Nanyang Technological University

A Satellite That Can Remain in Space Twice as Long as Usual

​​A Satellite That Can Remain in Space Twice as Long as Usual

January 2017 marked the first time a Singapore satellite was launched from the International Space Station. The seventh satellite to be developed by NTU’s Satellite Research Centre, the Aoba VELOX- III is the result of a collaboration between NTU and Japan’s Kyushu Institute of Technology (Kyutech). The 2kg micro-satellite was shot into orbit where it remained for six months conducting tests to evaluate the durability of commercial off-the- shelf microprocessors in space, including a micro- propulsion system, consumer-grade electronic components and a wireless communication system. Microthrusters enabled the microsatellite to remain in space twice as long as usual.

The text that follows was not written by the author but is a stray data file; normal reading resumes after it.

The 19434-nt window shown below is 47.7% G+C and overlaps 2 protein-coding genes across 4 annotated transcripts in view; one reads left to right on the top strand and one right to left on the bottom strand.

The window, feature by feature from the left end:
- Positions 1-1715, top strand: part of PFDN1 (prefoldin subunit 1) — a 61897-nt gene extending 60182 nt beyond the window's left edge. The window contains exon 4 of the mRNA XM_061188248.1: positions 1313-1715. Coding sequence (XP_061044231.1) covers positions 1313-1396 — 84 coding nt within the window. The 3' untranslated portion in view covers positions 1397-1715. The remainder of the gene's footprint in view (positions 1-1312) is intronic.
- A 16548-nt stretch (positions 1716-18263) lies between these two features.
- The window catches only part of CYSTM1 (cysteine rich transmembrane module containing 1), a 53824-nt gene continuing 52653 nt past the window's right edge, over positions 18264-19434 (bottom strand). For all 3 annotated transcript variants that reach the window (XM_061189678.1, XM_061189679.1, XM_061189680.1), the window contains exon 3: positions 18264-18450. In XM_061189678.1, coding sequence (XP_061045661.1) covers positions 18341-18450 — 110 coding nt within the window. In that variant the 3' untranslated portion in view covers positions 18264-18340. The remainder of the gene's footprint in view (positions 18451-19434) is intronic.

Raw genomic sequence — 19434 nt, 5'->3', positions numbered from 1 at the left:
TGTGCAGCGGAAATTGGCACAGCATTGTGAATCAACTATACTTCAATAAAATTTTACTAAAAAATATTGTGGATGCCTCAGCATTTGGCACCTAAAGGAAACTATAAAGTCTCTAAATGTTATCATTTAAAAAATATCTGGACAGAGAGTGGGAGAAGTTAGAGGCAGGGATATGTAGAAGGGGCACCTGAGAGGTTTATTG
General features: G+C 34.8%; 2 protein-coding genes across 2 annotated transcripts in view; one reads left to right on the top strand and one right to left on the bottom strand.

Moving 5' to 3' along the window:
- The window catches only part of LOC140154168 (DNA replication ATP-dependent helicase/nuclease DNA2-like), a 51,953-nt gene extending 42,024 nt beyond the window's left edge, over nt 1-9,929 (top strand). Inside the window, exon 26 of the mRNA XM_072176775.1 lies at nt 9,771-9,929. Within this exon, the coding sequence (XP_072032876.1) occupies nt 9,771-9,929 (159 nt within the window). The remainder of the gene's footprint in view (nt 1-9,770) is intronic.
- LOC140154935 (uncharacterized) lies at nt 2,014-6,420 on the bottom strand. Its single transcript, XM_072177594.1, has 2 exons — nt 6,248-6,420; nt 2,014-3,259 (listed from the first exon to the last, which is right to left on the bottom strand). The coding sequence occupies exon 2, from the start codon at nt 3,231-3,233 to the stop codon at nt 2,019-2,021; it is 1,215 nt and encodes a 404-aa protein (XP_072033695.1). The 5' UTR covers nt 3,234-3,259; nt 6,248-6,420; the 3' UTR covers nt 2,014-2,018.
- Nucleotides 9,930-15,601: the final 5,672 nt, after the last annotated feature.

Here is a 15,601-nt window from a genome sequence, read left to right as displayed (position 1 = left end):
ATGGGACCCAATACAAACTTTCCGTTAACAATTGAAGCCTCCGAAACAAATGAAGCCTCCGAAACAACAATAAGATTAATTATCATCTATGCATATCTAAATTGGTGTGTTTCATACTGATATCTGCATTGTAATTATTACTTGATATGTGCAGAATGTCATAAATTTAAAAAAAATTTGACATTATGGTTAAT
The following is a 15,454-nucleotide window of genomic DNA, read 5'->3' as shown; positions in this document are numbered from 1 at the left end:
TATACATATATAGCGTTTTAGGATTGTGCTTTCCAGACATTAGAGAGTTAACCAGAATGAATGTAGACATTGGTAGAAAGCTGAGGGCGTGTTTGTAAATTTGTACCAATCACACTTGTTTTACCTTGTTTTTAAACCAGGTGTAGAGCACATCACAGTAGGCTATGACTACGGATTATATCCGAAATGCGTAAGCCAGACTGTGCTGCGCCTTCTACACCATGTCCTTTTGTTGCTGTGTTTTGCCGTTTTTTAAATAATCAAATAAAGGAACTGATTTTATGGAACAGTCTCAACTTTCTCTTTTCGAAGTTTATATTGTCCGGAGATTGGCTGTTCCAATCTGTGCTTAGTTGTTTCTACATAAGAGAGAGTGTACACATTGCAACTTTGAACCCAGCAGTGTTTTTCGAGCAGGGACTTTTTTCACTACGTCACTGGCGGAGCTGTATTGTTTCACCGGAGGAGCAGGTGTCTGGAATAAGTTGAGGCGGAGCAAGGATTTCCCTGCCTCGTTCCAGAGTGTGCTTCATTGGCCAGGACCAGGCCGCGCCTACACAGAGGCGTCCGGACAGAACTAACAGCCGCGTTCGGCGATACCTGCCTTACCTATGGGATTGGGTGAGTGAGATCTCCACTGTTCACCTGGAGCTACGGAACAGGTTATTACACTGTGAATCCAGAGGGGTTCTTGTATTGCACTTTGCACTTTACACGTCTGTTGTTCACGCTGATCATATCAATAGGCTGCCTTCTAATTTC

Benefits:
  • Longer satellite orbit period for future tests
  • Small and manoeuvrable satellites used as space probes in future

“Building up the local satellite talent pool and developing disruptive technologies like the micro-thruster in the Aoba Velox-III are important for Singapore's budding space industry.”

Mr Lim Wee Seng,
Director of the NTU Satellite Research Centre

Moving Forward:

A second joint satellite project under the Kyutech-NTU programme has been scheduled for launch in 2018. Future launches could see smaller, manoeuvrable satellites used as space probes. A possible future development is the use of small, manoeuvrable satellites for lunar missions lasting at least six months.​​

If you wish to make a philanthropic investment that will advance satellite technology in Singapore, please contact the Chief Development Officer at CDO@ntu.edu.sg

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